Cabinet Office Minister Michael Gove has said there are “big lessons” to be learned from the treatment of care homes during the coronavirus outbreak.
Mr Gove said the Government had taken “significant steps” to improve the situation of those in care homes.
However, amid growing criticism that they had failed to provide adequate support to the sector, he acknowledged the situation remained a “challenge”.
“There are big lessons to be learned,” he told BBC1’s The Andrew Marr Show.
“We are still living through this pandemic and there will be lessons to be learned. We have taken significant steps to improve the care of people in care homes.
“There will be a point in the future when all of us can look back and reflect and make sure we have learned the appropriate lessons.
“At the moment, we are focused on making sure we beat the virus and protect people as effectively as possible.”
Mr Gove also issued a fresh appeal to teaching unions and to councils who have expressed concerns about the Government’s plans to begin reopening schools from next month to think again.
“The clear scientific and clinical advice is that it is safe to have schools reopen accompanied with social distancing,” he said.
“Children only have one chance at education. Over the last decade we have made significant strides in closing the closing the gap between the richest and poorest in our schools. This lockdown has put that at risk.
“If progressive countries like Denmark can be teaching children and have them back in schools, then so should we. The whole point about being a teacher is you love your job. It is a mission, a vocation, to be able to excite young minds.”
Mr Gove said that crucially the R number – the transmission rate of the disease – remained below one, the level at which experts warn Covid-19 will begin to spread again exponentially.
He said the Government was on track to meet its target of getting 18,000 contact tracers by next week, with 17,200 now recruited.
As a result, the coronavirus test, track and trace programme would be up and running by the end of month, putting them in a stronger position to deal with any fresh outbreaks, he added.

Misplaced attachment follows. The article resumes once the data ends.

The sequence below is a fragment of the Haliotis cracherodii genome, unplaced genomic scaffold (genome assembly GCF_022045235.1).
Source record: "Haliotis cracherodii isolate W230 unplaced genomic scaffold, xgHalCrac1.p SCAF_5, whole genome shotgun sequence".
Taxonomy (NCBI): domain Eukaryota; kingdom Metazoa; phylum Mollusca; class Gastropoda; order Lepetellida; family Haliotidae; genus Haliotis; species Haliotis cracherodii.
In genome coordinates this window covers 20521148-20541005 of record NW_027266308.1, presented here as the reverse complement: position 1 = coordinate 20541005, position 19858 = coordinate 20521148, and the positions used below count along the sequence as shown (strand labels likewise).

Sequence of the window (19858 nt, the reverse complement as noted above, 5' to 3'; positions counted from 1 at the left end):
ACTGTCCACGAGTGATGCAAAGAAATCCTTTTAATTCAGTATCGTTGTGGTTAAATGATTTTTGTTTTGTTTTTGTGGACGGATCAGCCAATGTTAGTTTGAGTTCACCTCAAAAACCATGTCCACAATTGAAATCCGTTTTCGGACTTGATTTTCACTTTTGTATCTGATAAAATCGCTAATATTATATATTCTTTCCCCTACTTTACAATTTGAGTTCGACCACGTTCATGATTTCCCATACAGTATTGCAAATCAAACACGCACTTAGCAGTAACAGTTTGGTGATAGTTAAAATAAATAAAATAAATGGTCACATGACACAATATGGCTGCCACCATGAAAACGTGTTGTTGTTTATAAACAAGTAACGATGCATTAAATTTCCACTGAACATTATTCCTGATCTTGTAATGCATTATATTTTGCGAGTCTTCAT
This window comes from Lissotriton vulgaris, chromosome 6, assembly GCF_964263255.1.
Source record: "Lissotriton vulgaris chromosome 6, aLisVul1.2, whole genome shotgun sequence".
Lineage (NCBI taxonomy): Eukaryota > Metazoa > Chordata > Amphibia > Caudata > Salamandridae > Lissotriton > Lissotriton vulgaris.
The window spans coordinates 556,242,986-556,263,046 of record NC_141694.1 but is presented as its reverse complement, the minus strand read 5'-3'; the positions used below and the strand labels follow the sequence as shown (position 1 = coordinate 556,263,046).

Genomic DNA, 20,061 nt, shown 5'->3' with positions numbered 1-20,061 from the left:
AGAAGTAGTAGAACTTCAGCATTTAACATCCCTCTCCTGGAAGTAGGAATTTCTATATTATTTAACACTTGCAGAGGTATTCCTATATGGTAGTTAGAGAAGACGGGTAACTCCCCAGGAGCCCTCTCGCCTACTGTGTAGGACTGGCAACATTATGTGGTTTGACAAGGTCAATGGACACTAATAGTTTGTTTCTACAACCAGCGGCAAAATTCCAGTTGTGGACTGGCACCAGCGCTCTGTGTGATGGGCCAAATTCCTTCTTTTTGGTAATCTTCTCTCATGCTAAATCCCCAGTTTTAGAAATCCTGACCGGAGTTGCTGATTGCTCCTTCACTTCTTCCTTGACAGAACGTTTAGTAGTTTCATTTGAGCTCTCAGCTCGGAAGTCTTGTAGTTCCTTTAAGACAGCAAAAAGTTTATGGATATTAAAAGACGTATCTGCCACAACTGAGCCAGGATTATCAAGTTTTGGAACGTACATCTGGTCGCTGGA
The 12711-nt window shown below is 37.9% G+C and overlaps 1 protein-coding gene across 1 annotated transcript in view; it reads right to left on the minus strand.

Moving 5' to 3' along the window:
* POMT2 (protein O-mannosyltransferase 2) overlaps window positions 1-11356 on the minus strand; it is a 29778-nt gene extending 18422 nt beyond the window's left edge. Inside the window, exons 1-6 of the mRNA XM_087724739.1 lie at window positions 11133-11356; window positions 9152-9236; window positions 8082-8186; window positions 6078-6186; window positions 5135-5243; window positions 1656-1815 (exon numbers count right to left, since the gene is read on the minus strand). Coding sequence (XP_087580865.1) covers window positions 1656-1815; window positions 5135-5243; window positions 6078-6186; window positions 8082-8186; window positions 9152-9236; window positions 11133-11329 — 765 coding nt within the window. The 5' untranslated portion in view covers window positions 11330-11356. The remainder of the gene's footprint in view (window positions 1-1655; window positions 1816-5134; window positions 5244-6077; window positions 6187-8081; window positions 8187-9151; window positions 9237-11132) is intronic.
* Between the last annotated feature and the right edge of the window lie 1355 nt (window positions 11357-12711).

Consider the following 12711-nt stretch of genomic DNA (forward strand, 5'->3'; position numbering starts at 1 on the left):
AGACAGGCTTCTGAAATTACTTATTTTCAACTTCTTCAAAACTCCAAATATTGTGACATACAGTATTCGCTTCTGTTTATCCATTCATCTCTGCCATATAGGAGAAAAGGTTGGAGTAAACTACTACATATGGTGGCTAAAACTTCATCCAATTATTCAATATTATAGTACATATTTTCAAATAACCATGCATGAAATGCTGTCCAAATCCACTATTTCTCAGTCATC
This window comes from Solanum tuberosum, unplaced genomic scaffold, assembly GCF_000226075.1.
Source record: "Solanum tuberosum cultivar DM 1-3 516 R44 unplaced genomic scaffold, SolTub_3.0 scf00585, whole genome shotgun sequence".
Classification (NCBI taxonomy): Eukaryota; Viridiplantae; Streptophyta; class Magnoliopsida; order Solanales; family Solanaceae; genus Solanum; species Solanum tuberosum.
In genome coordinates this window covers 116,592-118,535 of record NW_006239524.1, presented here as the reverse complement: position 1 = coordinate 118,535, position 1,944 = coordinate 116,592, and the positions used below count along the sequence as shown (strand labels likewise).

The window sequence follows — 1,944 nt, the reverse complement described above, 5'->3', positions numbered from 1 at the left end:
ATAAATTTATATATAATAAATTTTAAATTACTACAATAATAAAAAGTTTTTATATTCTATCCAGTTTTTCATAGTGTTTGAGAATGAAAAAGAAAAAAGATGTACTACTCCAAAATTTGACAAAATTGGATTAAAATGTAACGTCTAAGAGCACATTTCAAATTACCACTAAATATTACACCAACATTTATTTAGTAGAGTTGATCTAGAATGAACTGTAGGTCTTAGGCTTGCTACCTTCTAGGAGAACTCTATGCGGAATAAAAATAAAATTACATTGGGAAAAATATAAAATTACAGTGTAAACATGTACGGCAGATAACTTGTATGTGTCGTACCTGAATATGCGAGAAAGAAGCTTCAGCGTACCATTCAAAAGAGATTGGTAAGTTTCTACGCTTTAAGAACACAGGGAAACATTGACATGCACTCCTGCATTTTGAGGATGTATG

“As we make progress – and we are making progress – in keeping the R rate below one and in reducing the number of infections, so if there is an outbreak we can test, track, trace and isolate so the situation is now better,” he said.
England's deputy chief medical officer Dr Jenny Harries on hygiene interventions in educational settings. pic.twitter.com/kwBPnzNt7f— Department for Education (@educationgovuk) May 16, 2020
“We cannot have a situation where we keep our economy and our schools and our public services continually closed down because the health consequences of doing so would be malign as well.”
There was a boost for the Government as the Association of School and College Leaders said it would be advising schools to begin reopening from June 1.
General secretary Geoff Barton said the body had been “reassured” by talks on Friday with Government scientific advisers.
However, he cautioned some schools may need more time to put the necessary preparations in place.
“If schools decide they are not ready to open at that time, or that they need to take a more phased approach such as using rotas, we will back them up on that decision,” he said.
Other unions have said Friday’s briefing raised more questions than answers and have welcomed an offer of further talks with Education Secretary Gavin Williamson.
Labour deputy leader Angela Rayner backed councils such as Liverpool which have said they will not reopen schools on June 1.
She said there are concerns among authorities in the North that the virus is still spreading there more quickly than elsewhere in the country.
“We believe the R rate is higher in those areas, in those regions, so therefore we want the Government to publish the science behind it and provide the support,” she told The Andrew Marr Show.
“Councils want to make sure their citizens are safe. I support them in trying to do that.”